Philip Vaughan

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Philip Vaughan was a Welsh inventor and ironmaster who patented the first design for a ball bearing in 1794.[1][2] Vaughan's patent[3] described how iron balls could be placed between the wheel and the axle of a carriage. The balls let the carriage wheels rotate freely by reducing friction.[4]

Vaughan was granted a patent in 1794 for a ball bearing that sits between the axle and the wheel on a carriage. His design has the balls running inside deep grooves, and sealed in place with a stopper.

Bearings are used in most rotating machines in the modern world - found throughout the rotating parts in cars, bikes, trains, planes etc. These modern ball bearings work in much the same way as Vaughan's initial invention. They make vehicles more efficient by reducing the friction between the moving parts. Without bearings, our mechanical world would simply not work.

Vaughan was a proprietor and agent of the iron foundry at Carmarthen and Kidwelly. He owned one house called Green Hall in the Four roads village near Kidwelly, and also used a Villa on Llangunnor hill, built for him by John Morgan Sr. He married Elizabeth Griffiths in 1793 in St Peter's Church, Carmarthen.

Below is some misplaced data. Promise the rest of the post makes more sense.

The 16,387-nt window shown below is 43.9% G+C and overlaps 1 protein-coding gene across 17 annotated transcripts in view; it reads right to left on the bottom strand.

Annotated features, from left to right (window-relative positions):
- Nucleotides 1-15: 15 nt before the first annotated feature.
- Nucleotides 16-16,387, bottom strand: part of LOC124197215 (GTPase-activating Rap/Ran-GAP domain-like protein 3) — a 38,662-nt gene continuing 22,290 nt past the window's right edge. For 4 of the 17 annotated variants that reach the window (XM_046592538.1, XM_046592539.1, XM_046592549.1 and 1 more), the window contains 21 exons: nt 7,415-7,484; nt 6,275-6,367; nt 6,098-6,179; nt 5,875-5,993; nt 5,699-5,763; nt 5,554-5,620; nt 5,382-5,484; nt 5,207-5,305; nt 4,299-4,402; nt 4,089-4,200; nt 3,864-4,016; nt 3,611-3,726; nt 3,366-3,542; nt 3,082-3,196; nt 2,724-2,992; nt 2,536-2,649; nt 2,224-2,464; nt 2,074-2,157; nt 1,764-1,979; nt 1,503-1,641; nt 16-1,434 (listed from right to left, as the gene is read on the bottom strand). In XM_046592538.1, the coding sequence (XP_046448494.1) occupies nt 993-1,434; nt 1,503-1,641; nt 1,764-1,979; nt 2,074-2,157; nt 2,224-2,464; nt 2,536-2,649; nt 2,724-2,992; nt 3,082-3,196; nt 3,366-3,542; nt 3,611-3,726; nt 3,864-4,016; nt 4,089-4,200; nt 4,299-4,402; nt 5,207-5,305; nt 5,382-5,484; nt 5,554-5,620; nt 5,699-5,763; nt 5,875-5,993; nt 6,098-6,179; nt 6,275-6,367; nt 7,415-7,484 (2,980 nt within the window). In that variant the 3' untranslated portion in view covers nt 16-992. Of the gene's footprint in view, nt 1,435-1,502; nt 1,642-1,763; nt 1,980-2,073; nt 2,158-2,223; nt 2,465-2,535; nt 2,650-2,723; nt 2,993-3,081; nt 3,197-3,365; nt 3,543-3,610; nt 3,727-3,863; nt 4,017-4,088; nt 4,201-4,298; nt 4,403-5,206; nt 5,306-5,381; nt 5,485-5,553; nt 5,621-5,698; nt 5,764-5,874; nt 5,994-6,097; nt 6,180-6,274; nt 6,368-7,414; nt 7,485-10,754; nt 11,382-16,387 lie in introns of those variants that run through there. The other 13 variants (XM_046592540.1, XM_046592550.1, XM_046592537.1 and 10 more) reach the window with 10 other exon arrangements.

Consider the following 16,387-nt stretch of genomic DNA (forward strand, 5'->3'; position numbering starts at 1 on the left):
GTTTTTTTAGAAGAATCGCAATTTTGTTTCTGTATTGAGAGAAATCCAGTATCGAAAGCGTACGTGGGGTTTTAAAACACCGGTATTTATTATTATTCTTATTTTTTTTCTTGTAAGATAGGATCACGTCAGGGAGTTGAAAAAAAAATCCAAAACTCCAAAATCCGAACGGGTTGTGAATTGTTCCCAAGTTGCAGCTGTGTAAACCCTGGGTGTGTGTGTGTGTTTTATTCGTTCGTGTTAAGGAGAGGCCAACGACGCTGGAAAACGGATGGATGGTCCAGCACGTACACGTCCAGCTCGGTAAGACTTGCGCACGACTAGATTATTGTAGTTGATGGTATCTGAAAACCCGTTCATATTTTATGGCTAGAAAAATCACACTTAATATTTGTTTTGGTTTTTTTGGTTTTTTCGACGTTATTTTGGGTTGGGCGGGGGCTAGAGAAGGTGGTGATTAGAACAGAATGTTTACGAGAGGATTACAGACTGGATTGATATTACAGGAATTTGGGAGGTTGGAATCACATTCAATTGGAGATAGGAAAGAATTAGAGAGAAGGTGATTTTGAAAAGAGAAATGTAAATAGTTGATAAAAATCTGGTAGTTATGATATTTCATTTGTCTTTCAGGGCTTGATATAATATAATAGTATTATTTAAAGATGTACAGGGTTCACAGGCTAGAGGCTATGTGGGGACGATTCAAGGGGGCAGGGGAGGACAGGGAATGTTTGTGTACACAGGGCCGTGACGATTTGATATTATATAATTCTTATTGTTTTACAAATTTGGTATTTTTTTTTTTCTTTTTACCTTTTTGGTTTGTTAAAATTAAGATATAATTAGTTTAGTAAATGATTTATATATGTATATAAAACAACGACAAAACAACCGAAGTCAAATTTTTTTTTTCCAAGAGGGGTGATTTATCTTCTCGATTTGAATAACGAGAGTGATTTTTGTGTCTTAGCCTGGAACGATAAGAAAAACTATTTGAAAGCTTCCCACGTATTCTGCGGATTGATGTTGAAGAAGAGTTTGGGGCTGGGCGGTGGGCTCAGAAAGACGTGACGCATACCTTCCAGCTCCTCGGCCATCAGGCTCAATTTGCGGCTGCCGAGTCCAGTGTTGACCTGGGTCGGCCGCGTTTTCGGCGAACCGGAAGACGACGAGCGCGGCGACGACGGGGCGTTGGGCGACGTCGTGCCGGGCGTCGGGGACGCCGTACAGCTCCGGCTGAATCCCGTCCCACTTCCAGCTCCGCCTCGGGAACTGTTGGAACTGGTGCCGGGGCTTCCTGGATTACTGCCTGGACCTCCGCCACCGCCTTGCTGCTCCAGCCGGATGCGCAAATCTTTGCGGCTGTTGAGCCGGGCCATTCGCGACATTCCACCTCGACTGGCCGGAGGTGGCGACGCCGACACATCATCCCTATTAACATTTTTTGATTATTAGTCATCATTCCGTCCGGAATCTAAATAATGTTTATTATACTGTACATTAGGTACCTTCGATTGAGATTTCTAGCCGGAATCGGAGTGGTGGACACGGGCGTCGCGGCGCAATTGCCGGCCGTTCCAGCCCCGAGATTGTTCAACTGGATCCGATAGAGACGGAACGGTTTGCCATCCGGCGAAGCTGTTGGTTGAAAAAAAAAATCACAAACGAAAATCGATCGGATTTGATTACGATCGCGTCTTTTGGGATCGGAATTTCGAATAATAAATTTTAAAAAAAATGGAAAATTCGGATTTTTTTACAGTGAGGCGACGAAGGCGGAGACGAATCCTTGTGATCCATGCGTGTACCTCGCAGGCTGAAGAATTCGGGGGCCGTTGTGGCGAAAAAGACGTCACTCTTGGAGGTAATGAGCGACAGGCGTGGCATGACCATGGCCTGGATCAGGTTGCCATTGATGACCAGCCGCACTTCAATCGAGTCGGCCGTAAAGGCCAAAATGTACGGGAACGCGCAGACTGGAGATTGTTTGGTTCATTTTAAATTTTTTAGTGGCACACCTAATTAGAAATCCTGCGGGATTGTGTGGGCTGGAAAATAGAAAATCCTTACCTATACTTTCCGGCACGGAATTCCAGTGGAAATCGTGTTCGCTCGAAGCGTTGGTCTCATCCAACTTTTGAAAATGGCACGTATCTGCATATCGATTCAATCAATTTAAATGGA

On January 1, 1800 Philip Vaughan signed a copartnership deed with John Morgan Junior, William and Thomas Morris, and William Morgan, the partners all agreeing to bring £12,000 in equal shares of £2,400 each. On the same day the co-partners started a 21-year lease for the Carmarthen rolling mills from John Morgan Sr. The lease included Kidwelly Forge, Blackpool Forge, the tin mills and various clauses for the watercourse leading to the Carmarthen works.[5] Philip Vaughan was elected a burgess of Carmarthen on 2 October 1797.[6] He died in 1824. His son, of the same name, went on to become a solicitor and mayor in Brecon.


  1. ^ Carlisle, p. 512.
  2. ^ Keller, Alex (12 July 1970). "The Sunday Times Magazine".
  3. ^ UK Patent No 2006, London. 1794. "Iron ball bearings for carriage wheel-axles"
  4. ^ Rowland, p. 160.
  5. ^ The Carmarthen Antiquary, Vol xii, 1976, pp. 31-54.
  6. ^ The Carmarthen Antiquarian Society, Vol ii, 1916-1917, pp. 60-61


  • Carlisle, R. P. Scientific American Inventions and Discoveries: All the Milestones in Ingenuity, John Wiley & Sons, 2004. ISBN 0-471-24410-4
  • Rowland, K. T. Eighteenth Century Inventions, University of Michigan, 1974.